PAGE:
Studies may exaggerate how much burnout among health care professionals affects quality of patient care, a systematic review found.
Researchers reviewed 145 studies of the relation between burnout and quality of care over 25 years that included 241,553 health care professionals. Quality-of-care measures were grouped into five categories: best practices, communication, medical errors, patient outcomes, and quality and safety. The systematic review was published Oct. 8 by Annals of Internal Medicine.
Relationships between burnout and quality of care were highly heterogeneous, the review found. Of 114 unique burnout-quality combinations, 58 indicated that burnout was related to poor quality of care, six indicated that burnout was related to high quality of care, and 50 showed no significant effect. Excess significance was apparent, the authors wrote, and was most prominent for the least rigorous quality measures of best practices and quality and safety.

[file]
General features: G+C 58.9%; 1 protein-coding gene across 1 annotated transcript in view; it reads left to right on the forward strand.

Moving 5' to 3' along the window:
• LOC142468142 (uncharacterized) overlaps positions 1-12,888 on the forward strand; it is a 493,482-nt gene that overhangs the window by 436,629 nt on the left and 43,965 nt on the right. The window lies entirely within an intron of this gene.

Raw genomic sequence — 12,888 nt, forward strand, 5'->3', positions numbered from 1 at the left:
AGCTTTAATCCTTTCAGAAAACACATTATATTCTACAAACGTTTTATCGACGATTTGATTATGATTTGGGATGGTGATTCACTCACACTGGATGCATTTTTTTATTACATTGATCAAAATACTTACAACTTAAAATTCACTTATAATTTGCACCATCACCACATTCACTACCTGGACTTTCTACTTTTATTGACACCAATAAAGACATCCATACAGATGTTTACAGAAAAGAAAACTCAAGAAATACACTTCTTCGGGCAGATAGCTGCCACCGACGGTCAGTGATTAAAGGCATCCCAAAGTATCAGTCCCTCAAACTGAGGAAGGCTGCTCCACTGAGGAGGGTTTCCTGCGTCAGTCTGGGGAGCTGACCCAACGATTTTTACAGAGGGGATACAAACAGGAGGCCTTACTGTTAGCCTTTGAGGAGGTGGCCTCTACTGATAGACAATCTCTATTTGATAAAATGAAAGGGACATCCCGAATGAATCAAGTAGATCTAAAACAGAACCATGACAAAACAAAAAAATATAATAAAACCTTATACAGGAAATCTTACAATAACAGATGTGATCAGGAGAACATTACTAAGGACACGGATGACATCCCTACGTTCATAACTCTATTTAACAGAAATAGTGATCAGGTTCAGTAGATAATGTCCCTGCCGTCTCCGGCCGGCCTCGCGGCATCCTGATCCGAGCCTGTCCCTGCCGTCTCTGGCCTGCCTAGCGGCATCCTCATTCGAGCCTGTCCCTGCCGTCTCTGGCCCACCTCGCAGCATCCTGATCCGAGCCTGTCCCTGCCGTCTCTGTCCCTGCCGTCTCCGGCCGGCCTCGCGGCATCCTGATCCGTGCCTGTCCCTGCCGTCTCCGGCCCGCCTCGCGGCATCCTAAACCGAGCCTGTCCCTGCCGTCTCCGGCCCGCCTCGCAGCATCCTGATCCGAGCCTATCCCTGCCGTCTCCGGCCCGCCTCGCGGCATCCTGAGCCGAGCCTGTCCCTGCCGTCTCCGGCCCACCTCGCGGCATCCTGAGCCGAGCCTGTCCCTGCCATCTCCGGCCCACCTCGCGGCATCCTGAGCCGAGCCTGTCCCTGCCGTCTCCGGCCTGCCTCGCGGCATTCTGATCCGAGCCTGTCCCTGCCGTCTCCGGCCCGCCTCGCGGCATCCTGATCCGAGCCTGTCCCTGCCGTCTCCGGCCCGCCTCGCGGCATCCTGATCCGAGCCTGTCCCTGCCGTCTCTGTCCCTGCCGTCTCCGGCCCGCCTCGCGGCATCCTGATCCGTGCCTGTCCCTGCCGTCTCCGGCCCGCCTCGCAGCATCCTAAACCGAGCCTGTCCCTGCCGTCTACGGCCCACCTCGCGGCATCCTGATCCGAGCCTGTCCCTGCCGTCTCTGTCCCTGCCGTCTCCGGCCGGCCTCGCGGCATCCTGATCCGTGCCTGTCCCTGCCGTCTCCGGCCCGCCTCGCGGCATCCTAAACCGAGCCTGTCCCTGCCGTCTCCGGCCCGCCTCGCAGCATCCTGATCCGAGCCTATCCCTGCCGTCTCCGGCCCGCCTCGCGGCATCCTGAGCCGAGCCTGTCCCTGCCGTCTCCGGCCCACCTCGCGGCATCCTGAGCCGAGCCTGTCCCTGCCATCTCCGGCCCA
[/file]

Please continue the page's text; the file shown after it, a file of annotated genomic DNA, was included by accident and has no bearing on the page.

According to the researchers, these findings imply that the true magnitude of the effect of burnout on quality of care may be smaller than reported. The studies that attempted to lower the risk of bias demonstrated fewer significant associations than the evidence base as a whole.
The authors of an accompanying editorial said that the heterogeneity in the studies included in the review was likely due to variability in methods used to measure burnout and outcomes and inattention to potential confounders. The editorial stated, “Considering the limitations of the available literature, prior reviews, and [the] current meta-analysis, we conclude that higher burnout is associated with lower quality, but we are left without clear answers about of the magnitude or clinical significance of the relationship.”